Haiti Needs Long-Term Help From the US
If the island receives only tepid American support its chances for meaningful democracy will diminish
JUST as quietly as President Clinton is withdrawing more than two-thirds of the 13,000 United States troops sent to Haiti to guarantee President Jean-Bertrand Aristide's recent return to office, the tiny island nation has slipped from the US media and moral radar screens. With our recent Republican-friendly midterm elections, it could be a long time returning.
If the US follows its traditional pattern in the region, Haiti's latest crisis will be followed by an era of benign neglect, undermining any chance of establishing a meaningful democracy.
This tepid support is ironic, since the Clinton administration dubbed US involvement in Haiti ``Operation Uphold Democracy,'' a mission of mercy to ensure respect for human rights, secure US borders from illegal immigration, and provide moral leadership.
But can the US, which has historically tied its global leadership to the moral superiority of democracy, afford to offer half-hearted support to its newest prot in the Western Hemisphere?
The answer is no, not if the US wants to consolidate its leadership and further Mr. Aristide's successful Lavalas movement. Lavalas means ``a raging, cleansing flood that washes away all that is before it.'' Continued US support, including military presence as well as aid, would ensure the success of this movement.
ARISTIDE won 67 percent of the popular vote in Dec. 1990 and pledged to step down in 1996, so that democracy and the peaceful transition of power can become a permanent part of the Haitian landscape. His victory also set the stage for the end to the status quo created by an unhealthy alliance between commercial elites and the Haitian military establishment.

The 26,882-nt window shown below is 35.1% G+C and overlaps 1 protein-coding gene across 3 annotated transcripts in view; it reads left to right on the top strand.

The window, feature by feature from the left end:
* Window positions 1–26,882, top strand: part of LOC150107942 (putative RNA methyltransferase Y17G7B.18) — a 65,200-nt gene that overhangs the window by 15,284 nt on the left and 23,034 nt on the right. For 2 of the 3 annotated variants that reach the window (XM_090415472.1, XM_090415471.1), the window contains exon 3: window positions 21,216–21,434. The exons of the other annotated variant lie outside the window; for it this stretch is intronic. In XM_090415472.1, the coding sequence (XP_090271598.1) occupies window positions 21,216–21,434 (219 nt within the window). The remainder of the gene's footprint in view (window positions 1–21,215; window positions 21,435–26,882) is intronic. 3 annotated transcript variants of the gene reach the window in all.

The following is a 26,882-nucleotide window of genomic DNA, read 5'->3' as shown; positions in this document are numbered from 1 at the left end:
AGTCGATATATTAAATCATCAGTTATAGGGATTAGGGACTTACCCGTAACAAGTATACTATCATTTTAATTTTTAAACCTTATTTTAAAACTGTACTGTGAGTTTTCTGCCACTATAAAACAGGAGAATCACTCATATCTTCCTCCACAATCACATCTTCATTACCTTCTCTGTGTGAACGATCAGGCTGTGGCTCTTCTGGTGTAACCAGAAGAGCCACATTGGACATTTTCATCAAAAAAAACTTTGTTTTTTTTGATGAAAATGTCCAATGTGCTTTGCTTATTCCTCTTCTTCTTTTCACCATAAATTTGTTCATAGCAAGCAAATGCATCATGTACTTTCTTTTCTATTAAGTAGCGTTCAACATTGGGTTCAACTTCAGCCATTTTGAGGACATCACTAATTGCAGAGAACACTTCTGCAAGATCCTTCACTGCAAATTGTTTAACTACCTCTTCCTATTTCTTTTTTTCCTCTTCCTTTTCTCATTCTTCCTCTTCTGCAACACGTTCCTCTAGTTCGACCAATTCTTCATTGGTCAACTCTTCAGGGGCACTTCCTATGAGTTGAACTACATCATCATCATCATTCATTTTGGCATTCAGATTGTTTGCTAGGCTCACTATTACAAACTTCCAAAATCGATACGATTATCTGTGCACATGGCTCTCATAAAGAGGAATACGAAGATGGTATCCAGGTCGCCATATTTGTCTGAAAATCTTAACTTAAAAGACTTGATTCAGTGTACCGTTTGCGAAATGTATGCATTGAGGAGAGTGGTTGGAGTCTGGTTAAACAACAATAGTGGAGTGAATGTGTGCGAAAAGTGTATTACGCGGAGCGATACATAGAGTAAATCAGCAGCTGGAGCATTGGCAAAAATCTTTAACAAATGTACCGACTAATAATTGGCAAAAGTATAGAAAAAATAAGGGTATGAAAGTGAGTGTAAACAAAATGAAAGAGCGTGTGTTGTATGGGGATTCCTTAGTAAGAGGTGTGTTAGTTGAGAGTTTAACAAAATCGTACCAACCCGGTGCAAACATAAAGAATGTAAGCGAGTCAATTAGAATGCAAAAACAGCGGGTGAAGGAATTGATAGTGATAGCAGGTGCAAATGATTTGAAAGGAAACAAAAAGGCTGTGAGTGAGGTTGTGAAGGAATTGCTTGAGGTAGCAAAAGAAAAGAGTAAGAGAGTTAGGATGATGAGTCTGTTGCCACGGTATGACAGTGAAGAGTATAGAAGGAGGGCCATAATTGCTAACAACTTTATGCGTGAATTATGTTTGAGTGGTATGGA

The US should strive to continue this momentum by implementing a Marshall Plan-type program of military and economic support. This would provide the necessary framework within which Aristide can rebuild Haiti and implement change. Ultimately, this support might resurrect the more prosperous Haiti, once home to US manufacturing and textile factories.
Implementing such a plan would require strong popular support in the US. That isn't likely to materialize in the hands-off sentiments of conservative American voters and the elected officials who represent them.
There is further irony in the similarities between Haitian and US elections. Both events betrayed widespread dissatisfaction with an uninspired status quo: Haitians chose social, political, and economic change in a move to the left. US voters vented frustration by shifting to the right.
Nobody would pretend that Haiti represents the most fertile soil for the growth of democracy. But just as it did not become ideologically barren completely of its own accord, neither can it rectify the situation alone. The Opinion/Essay Page welcomes manuscripts. Authors of articles will be notified by telephone. Authors of articles not accepted will be notified by postcard. Send manuscripts by mail to Opinions/Essays, One Norway Street, Boston, MA 02115, by fax to 617 -450-2317, or by Internet E-mail to OPED@RACHEL.CSPS.COM.